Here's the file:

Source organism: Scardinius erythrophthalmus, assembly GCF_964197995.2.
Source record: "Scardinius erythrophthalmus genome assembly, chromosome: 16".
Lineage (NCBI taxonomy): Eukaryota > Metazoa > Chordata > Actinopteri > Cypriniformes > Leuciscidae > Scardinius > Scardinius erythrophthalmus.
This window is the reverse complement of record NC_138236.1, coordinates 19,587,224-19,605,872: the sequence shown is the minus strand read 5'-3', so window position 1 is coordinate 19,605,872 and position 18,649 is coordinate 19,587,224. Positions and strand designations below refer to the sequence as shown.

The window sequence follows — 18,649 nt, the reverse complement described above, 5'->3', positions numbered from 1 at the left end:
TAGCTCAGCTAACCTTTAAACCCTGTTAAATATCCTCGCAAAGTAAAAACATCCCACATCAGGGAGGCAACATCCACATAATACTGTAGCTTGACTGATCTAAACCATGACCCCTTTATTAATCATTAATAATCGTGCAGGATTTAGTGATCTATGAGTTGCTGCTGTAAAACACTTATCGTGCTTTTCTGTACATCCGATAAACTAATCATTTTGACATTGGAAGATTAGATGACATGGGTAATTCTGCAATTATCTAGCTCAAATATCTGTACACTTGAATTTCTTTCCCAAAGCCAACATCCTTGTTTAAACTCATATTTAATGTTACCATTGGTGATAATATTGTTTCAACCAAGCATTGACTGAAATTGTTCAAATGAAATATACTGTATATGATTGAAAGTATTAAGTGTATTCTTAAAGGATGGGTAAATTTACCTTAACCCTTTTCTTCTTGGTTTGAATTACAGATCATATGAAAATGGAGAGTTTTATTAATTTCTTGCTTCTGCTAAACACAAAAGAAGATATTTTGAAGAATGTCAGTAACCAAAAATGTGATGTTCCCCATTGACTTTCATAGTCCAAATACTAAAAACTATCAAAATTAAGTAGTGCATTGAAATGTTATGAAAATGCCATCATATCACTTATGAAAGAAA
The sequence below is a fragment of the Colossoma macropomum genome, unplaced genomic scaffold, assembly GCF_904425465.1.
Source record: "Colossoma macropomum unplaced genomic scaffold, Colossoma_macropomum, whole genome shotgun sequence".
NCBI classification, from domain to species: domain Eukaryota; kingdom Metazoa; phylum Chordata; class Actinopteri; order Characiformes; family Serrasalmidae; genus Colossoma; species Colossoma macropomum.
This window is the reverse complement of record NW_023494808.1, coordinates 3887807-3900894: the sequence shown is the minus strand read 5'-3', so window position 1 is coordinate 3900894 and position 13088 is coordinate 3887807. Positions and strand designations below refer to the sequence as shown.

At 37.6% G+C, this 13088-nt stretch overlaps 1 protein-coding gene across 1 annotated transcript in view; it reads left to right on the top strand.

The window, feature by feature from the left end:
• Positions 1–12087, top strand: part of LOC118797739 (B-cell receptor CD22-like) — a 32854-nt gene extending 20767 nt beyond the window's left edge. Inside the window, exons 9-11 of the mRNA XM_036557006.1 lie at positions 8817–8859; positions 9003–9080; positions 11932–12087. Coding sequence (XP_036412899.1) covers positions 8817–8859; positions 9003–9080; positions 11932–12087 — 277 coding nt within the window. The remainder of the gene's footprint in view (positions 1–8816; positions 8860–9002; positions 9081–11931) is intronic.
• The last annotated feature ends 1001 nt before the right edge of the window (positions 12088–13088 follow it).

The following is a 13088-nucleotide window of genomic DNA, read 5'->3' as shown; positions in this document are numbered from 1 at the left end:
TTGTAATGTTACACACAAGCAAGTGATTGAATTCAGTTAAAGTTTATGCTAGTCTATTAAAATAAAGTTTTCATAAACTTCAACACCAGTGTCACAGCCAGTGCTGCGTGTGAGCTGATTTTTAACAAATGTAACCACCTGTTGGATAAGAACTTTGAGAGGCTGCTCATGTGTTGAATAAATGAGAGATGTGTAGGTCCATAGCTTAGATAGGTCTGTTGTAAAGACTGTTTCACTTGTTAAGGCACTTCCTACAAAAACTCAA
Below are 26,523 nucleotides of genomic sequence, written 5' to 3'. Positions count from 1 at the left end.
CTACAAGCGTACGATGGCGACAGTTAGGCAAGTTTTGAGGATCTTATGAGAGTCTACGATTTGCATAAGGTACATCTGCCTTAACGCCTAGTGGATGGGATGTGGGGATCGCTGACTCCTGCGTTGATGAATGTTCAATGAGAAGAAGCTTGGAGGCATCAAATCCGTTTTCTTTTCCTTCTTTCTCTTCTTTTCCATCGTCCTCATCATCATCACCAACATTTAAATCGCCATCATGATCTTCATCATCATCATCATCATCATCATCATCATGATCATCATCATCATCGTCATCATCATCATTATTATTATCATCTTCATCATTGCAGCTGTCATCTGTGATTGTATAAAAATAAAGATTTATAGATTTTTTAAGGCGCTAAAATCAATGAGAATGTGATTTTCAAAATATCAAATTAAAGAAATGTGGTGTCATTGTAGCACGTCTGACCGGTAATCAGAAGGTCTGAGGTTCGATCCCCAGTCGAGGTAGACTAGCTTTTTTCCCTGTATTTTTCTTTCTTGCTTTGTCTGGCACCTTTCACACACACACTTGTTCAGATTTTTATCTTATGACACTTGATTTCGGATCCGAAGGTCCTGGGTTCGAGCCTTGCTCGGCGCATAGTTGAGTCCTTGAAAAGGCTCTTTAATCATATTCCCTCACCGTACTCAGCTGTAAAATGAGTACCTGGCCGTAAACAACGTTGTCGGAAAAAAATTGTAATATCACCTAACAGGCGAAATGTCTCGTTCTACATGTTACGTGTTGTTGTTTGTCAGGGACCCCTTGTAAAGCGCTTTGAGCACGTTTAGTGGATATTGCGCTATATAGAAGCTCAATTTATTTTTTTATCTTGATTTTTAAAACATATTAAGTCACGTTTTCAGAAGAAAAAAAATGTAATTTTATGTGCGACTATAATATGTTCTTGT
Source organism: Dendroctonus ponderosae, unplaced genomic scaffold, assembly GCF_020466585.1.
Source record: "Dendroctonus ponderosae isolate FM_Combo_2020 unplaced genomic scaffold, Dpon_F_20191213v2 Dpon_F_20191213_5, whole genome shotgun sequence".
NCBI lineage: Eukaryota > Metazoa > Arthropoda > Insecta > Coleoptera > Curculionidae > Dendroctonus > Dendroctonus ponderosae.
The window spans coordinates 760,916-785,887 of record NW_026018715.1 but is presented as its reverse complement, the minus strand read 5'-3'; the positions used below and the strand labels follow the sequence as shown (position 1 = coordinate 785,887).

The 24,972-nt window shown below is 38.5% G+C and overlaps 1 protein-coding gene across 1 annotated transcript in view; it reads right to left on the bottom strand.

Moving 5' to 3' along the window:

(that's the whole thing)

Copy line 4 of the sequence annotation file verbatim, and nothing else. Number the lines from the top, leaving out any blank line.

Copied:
This window is the reverse complement of record NC_138236.1, coordinates 19,587,224-19,605,872: the sequence shown is the minus strand read 5'-3', so window position 1 is coordinate 19,605,872 and position 18,649 is coordinate 19,587,224. Positions and strand designations below refer to the sequence as shown.